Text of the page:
Mama Guiju treated Tim differently--more like a son. “I see gray hairs. You need black sesame buns and black walnuts. They’ll make your gray hairs to turning dark.” Tim accepted the extra sides, not counting too heavily on the homely values of the food but enjoying its flavor.

     “You enjoying your beer, handsome Tim?” Mama Guiju never lectured him when he ordered a second Tsing Tao at lunch. The rice flavored brew went well with the meal and the effect carried him through his afternoon session at work. Tim helped the American dream function. He was a vice president at Balfour Analytics, which syphoned data from the web and served it up hot to anyone who could afford their services. They worked the dark arts, transmuting money into power.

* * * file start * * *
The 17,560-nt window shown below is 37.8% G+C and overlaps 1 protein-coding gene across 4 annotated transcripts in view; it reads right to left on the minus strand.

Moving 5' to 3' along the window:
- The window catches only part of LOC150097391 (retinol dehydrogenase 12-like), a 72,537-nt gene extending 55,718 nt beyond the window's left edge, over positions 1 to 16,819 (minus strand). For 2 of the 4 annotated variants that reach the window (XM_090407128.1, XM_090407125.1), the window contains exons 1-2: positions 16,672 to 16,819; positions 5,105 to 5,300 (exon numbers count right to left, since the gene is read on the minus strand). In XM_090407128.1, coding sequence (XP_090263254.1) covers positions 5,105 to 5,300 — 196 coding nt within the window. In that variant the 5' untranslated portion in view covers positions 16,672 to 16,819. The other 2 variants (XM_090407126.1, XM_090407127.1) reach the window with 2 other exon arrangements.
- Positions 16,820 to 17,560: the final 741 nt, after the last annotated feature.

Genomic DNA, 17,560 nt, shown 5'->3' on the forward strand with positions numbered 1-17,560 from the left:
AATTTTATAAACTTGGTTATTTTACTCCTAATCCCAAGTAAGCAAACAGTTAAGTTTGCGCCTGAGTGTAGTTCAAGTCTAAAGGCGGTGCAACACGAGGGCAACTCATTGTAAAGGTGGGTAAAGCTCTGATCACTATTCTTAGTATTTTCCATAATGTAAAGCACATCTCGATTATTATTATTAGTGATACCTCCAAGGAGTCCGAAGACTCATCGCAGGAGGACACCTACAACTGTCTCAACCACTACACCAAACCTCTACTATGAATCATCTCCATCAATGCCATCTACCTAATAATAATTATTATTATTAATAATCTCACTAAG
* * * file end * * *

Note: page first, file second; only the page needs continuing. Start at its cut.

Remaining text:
Once in a while, Qiu Jin would open up while removing empty bottles and dishes. “Mama Guiju was a student. The soldiers killed her fiancé in front of her eyes,” Qiu Jin said once while Mama Guiju was busy with another table. Tim would ask questions and try to piece together the fragments of her answers. “She loved China with all her heart, but the Communists did not love her. She had to make a choice. Indecision is death. Mama Guiju married her fiancé’s brother, using her dead fiancé’s papers to get them both to San Francisco.” So, Mister Guo was his own brother, or at least used his dead brother’s name? That’s how Tim heard it, but maybe it was the beer fog. “We came here to Atlanta a year ago. The previous owners here were no good, so we bought for cash … fixed it up. We put in decorations for to please the dà bí zi …” Her small hand indicated the gilt dragon on the wall and the plastic cat waving at customers from its perch by the register: perpetual, monotonous, expected. “… and serve the food they are liking.” So, the family lived month-to-month. The place was never too busy. It wouldn’t take much for them to lose it all.